Selecting Your Knitting Machine
by Angelika, machine knitter since 1987.
Selecting your knitting machine should be done carefully. Just as there are different knitting sizes and crochet hook sizes for different sizes of yarns, there are various gauges of knitting machines. Take your time to learn what models knit the size yarns you want to use. Often the requests I get are "I want to do hats." Hats can be knit in any size yarn. There are hats knit out of thick yarn, and there are hats knit out of thin yarn. Thin yarns are better knit on the standard guage machines, while hats done out thick yarn need to be done on a bulky knitting machine. Understanding which machine knits which size of yarn, and understanding the features each machine offers you, is the key to making a wise choice.
What is a knitting machine? Learn what machine knitting is all about, and which knitting machine fits your needs.
If you are thinking about buying a knitting machine for yourself, I strongly suggest you research the models out thoroughly. There is much to understand about what you desire to knit, why you desire to machine knit, and what types of items you'd like to produce.
A few strong recommendations:
- I recommend not buying a used machine for your first knitting machine. If you are having trouble getting the machine to knit successfully, you do not know if it is your technique, or issues with the machine.
- I recommend not buying a knitting machine that is not currently in production. I can guarantee it that if the machine is no longer in production, parts are also not produced. What remains in the warehouse is it.
- I recommend locating a dealer to buy from. Lessons are invaluable. Most reputable dealers will offer a few free lessons with machines. Reputable dealers often have monthly meetings, or support a monthly club of machine knitters. Machine Knitting Clubs or Guilds are absolutely an invaluable source of help and creativity.
Knitting machines are not like sewing machines. It seems like we were born with the basics of sewing machines. Knitting machines are fascinating pieces of equipment with buttons, springs, wires and hooks enough to contact the outer world. Common comments from individuals who have never seen nor have heard of knitting machines, when confronted with one is "WHAT is THAT!". In October of 1984, that was my line. In November of 1984, 9 months pregnant, I was under the machine looking at the 3" x 3" square hanging off the needles. I wasn't hooked, it wasn't a passion. I was POSSESSED!
A knitting machine is a bed of latch hooks. Depending on the gauge, there will be anywhere from 150 to 220 latch hooks in a knitting machine bed. You move the knitting machine carriage from side to side. As the leading edge of the carriage passes over the needles, it shoves the latch hooks forward and the stitches fall behind the latches. As the center of the knitting machine carriage passes over the hooks, it lays the new yarn into the hook, and as the carriage clears the needles, the needles are pulled back. New stitches are formed as the prior row of stitches are knit off the needles. I'd say that at any given time, there are 5 stitches being formed at the same time.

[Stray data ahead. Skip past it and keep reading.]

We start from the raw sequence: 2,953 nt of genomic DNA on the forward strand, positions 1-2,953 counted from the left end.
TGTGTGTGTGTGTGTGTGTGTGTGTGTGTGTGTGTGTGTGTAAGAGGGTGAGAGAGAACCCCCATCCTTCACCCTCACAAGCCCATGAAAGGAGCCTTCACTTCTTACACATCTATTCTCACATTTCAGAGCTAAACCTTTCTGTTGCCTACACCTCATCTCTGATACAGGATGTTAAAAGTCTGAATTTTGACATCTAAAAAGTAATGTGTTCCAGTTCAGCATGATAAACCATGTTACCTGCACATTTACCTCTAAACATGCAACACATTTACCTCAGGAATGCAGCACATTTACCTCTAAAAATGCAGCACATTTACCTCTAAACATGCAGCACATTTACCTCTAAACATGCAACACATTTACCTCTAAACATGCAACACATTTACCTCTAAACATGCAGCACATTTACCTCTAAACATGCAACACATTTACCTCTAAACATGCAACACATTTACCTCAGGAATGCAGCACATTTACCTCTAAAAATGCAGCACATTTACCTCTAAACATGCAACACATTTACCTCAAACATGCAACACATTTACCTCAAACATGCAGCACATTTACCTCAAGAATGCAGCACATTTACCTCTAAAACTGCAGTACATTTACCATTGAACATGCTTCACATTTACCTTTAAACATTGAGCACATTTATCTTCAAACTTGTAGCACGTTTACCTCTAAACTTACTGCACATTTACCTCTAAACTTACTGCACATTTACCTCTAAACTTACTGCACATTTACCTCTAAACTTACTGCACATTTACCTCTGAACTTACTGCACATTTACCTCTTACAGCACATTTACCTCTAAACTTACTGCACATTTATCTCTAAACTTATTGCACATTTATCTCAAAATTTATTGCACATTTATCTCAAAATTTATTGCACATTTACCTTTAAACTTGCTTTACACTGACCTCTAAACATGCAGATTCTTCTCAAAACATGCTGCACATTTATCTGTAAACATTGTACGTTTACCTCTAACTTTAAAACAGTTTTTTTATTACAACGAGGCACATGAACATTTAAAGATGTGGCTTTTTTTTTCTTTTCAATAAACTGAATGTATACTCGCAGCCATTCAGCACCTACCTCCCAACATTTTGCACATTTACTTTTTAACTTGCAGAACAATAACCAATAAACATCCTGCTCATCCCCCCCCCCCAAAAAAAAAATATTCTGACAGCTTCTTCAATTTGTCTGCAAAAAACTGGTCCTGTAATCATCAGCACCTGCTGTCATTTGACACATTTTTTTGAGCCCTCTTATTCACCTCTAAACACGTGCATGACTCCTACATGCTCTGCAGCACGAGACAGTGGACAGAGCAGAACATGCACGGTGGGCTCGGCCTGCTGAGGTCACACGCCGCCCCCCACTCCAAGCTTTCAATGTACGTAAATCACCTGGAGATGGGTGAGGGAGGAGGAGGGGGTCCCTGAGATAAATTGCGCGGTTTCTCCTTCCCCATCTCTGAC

Because the latch hooks are always facing one direction, and because the carriage travels right to left, then left to right, the default fabric is stockinette stitch. If you are a hand knitter, you will want to also read my article, "The Differences between Machine and Hand Knitting" because the defaulting fabric, which is knit every row, for a hand knitter is garter stitch.
So you're looking to buy a knitting machine.
Here is a basic education and some key questions I ask my prospective knitters when they come in to buy their own machine.
- What types of sweaters attract you when you are in clothing stores? Heavy, cabled & bulky? Thin, lacy & airy? Knitted suits?
- Do you hand knit? Is that the kind of fabric you would like to reproduce? Often hand knitters want to continue to hand knit, but want fine knitted garments as well. Knowing that to hand knit at this gauge would take more time than they consider to be fun, they look to the knitting machine for fine knits.
Heavy & cabled sweaters are usually done on a Bulky or Chunky size machine. These machines have the needles 9mm apart and the hook/latches are large enough to accommodate the thick yarns without splitting the yarn. Other techniques (some automatic, some manually manipulated) that can be done on most bulky/chunky machines are fairisle, tuck, slip, lace, intarsia, weaving and more. DK weight yarns are the smallest yarns handled by bulky machines. The largest yarns it can handle are chunky yarns. Most homespun yarns, unless extremely large, can also be knit on the bulky knitting machine.
Knitted suits and lace curtains are items that are usually (but not always) done on the standard bed machine. These machines have needles 4.5mm apart and the hook/latches are much smaller. Other techniques that can be done on the standard machines are fairisle, tuck, slip, lace, intarsia, manual cables and more. Standard machines usually have more stitch types to select from. The lace is automatic, while on the bulky and midgauge machines lace is manual or what the industry calls hand manipulated. This is the size of machine that produces the St John's knits, if you are familiar with the knitted suits in high level boutiques. The standard will knit very thin (almost as small as thread) yarns, if they are doubled or tripled. Yarns that are traditionally (in the US) called fingering weight are the most popular size to use on this machine. The largest yarn that can be knit is the sport or DK weight. Since different manufacturers of yarn can produce a heavier or lighter sport weight, it could be that even some sport weight yarns won't knit very successfully.